Communique: Commentator Nan Graham | Together Forever
The Bunker Boys in Mt. Aireyl Millie-Christine in Welch's Creek; the Hilton girls in Charlotte. Three sets of conjoined twins, famous in their day, lived, and died, here-in the mountains, piedmont, and low country of North Carolina.
Nan Graham begins her 24th year as a WHQR commentator this year.
WHQR Commentaries do not necessarily reflect the views of WHQR Public Media, its editorial board, or its members.
Mama used that expression a lot: “Sally and John are so close, I believe they’re joined at the hip.” Chang and Eng Bunker, thos transplants to western North Carolina, were the most famous of that particular kind of couple: they were the original Siamese twins and lent their name to the condition now called “conjoined twins.” Today Siamese Twins is a politically incorrect term; conjoined is what you hear all the time now. The original Siamese twins were called that because they came from Siam, which is not even Siam anymore but Thailand. All this despite their being Chinese.
But Chang and Eng, joined by a wrist sized band at the chest-not the hip-retired to the mountains of North Carolina in the 1830s. With their fortune earned from international tours as box-office hits with traveling shows, the successful Bunker boys became part of the slave-holding Southern gentry, married North Carolina sisters, alternated between 2 separate households, and fathered a grand total of 21 offspring. They have 1,500 descendants living today.
North Carolina seemed a hotbed for such twins. In Columbus County, Millie-Christine, born into slavery in 1854, became internationally known. Educated in Europe, they were emancipated in the United States in 1863 during the Civil War. Fluent in French, German, and Spanish, the girls sang beautifully, one singing soprano and the other harmonizing in alto. They teamed with P.T. Barnum and toured Europe. The wealthy twins sent money to their father in eastern North Carolina to buy the plantation they had been born on. The twins eventually retired to that plantation which they had left as slaves and returned as celebrities in Welch’s Creek. They lived out their days helping the poor in their rural community and even starting a school nearby.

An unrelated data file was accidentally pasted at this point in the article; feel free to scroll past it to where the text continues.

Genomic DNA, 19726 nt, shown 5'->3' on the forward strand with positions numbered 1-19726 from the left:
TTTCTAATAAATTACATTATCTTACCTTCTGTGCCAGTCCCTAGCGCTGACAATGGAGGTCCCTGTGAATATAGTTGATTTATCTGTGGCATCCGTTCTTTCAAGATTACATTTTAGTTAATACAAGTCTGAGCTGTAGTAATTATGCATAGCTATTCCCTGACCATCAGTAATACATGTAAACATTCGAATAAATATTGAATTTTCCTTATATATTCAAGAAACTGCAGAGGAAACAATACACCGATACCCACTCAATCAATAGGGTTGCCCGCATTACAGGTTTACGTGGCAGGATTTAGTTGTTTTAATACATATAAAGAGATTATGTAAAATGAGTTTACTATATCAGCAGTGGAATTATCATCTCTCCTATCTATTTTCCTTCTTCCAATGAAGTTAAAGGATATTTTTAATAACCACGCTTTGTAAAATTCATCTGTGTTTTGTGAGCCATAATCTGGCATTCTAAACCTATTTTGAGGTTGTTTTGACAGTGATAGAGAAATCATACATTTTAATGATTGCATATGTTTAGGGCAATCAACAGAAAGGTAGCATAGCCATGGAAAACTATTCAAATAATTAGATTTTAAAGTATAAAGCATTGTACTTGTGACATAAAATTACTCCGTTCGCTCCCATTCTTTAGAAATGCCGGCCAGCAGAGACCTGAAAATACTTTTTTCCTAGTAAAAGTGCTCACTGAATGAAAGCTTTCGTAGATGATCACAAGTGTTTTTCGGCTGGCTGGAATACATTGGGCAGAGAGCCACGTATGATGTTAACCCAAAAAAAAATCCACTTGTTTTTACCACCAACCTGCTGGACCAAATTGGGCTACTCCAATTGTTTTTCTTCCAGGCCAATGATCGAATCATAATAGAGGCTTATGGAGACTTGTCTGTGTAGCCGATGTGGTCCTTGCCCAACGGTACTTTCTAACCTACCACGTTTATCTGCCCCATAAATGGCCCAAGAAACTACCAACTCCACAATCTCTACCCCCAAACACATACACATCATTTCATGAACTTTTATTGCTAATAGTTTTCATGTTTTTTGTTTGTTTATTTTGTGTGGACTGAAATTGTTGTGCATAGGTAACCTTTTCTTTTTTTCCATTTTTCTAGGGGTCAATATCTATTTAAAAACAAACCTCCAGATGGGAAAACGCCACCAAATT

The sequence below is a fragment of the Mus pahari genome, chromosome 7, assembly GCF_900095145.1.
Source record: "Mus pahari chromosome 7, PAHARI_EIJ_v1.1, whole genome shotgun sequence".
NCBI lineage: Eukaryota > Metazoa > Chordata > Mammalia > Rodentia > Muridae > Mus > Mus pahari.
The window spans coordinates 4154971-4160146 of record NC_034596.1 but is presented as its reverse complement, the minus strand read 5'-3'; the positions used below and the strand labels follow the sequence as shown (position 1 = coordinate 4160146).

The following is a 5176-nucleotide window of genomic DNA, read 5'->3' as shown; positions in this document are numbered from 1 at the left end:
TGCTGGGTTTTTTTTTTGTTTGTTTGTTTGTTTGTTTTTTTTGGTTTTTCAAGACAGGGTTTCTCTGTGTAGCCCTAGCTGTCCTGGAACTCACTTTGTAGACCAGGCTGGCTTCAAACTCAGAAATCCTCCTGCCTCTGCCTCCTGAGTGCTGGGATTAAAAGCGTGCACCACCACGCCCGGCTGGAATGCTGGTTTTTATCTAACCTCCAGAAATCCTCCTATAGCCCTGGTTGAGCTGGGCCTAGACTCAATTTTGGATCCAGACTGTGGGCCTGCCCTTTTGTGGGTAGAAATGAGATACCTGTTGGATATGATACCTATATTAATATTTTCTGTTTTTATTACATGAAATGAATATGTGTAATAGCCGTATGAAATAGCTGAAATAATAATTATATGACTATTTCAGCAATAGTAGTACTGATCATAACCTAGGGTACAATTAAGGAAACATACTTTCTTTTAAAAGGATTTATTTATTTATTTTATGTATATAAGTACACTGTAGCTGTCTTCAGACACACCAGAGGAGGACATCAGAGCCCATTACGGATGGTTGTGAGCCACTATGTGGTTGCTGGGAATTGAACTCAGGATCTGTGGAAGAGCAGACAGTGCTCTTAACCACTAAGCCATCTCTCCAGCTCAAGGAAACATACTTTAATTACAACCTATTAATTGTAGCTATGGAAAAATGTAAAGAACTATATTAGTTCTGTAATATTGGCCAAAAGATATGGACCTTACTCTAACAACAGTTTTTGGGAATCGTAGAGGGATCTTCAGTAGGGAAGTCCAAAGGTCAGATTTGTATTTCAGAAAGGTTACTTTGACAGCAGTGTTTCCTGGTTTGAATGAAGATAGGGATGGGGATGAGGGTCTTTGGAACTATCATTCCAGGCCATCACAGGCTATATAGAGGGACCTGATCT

The Hilton girls, Daisy and Violet, were born in England in 1908. Their parents were glad to hand off the double twins to the midwife, who bought (or maybe adopted) the infants and quickly featured them as an attraction in her Brighton pub’s front window. The enterprising midwife/entrepreneur Mary Hilton raked in a small fortune in no time.
Later, parlaying the phenomenon into show biz, Hilton whisked the pretty 8-year-olds off to America. The twins received no education and were routinely beaten as children. Dragged from carnivals and fairs to perform, Violet did learn to play the saxophone and Daisy the violin When Mary Hilton died, daughter Edith inherited (or was given) the 11-year-old twins (details are murky) who began their career as vaudeville performers. Violet and Daisy eventually shared the bill with rising young comic, Bob Hope. As an adult they earned thousands…but never received a penny of it. At 23, the twins sued their manager and own, collecting $100,000 and their freedom.
The girls were each married briefly, but when vaudeville disappeared, so did the marriages, along with their show biz careers. In 1945, they performed in a Charlotte theatre but were abandoned there by their agent who vanished with their earnings. A kindly grocer gave them jobs weighing and checking out produce, constructing a special counter so they appeared to be regular employees.
All of these amazing united twins spent most of their adult lives in North Carolina, where each rests forever…two, yet one.